You know what makes your company unique and different from your competitors. Now you need to repeat and reinforce that message in your marketing efforts. Extract those couple of words or compelling messages and repeat them through social media, content marketing, e-newsletters, banner ads, boilerplates, webinars, and other forms of marketing. Do this often enough, do it right, and back it up, and you will become known as the company that offers the highest quality products, the fastest delivery of custom orders, or best customer support. Or the company with the greatest technical expertise, the most creative problem solvers, the most experienced consultants . . . or whatever differentiates you from competitors and secures your unique position in the market.

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Using Buyer Personas to Find More Customers

Buyer personas are fictional representations of your ideal customers that offer real-world benefits and are extremely useful to your marketing efforts. They can be used to develop targeted content for different customer types, craft relevant and compelling messaging, and help unite your sales, marketing and service teams by sharing a greater understanding of your customers. Buyer personas can even help guide product development efforts.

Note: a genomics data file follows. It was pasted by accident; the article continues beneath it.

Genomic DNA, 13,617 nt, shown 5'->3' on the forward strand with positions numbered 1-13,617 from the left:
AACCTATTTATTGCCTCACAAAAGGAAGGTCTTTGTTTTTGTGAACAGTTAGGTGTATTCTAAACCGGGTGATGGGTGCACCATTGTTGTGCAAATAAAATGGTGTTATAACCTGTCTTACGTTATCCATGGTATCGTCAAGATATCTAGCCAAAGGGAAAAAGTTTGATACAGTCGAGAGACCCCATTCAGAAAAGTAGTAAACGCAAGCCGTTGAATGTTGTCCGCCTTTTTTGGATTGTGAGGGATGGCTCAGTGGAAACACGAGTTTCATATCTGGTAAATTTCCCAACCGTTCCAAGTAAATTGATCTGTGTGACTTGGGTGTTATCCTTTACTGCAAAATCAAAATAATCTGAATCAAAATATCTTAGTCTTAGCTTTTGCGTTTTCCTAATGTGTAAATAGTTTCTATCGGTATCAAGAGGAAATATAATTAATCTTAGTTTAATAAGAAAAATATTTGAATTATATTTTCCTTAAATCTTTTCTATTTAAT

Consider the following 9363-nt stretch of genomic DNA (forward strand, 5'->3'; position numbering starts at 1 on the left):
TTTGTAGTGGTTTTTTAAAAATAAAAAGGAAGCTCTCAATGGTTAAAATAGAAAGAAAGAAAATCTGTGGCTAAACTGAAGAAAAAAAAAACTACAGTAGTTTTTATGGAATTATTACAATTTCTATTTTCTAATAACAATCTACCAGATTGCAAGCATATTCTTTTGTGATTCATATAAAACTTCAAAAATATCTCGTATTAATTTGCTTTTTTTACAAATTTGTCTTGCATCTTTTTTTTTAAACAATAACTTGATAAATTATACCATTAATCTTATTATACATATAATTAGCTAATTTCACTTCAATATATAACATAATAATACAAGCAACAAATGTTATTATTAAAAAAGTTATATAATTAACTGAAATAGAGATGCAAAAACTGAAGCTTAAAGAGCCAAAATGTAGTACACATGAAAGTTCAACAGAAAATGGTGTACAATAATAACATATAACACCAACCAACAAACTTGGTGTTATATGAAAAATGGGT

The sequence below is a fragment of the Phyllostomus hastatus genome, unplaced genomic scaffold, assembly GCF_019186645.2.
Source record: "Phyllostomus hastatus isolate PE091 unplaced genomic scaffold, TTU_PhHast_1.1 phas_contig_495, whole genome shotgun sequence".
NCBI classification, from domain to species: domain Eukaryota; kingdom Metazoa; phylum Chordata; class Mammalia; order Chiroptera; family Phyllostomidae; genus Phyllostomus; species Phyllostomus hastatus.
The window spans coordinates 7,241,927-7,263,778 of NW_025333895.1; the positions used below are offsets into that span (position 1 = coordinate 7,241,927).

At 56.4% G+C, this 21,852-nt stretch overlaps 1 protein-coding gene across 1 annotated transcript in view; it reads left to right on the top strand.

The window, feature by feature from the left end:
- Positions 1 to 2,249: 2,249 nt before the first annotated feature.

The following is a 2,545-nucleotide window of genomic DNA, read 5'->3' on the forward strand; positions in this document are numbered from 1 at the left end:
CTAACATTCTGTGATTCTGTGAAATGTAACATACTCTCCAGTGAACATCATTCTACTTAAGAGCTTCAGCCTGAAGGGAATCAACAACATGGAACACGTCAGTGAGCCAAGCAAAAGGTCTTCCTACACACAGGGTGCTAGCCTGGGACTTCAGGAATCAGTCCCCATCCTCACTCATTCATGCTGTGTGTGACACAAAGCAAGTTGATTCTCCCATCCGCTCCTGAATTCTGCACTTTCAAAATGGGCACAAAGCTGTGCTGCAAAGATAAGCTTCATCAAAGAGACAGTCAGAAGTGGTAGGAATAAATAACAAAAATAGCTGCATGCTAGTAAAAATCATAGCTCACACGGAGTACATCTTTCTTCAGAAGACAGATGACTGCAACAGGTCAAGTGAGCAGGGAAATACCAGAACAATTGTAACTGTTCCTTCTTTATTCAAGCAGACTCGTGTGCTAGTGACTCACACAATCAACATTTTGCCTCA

Biomedical engineers.
Buyer personas of your ideal customers offer real-world benefits and help your marketing efforts such as content, messaging, and more.

How to start

The raw material for developing buyer personas can come from multiple sources. It may be enough to rely on anecdotal experience from your sales team or other institutional knowledge regarding the goals and needs of your customers. However, you may want to engage in research or use other data to get a richer, more comprehensive persona. Many companies use demographic data as part of their buyer personas. Others conduct surveys or one-to-one customer interviews. You can also use online or offline behavior patterns to help fill out a persona. You may even have a good deal of this information on hand from other analytic efforts, such as tracking website visitors or content from case studies.

What to include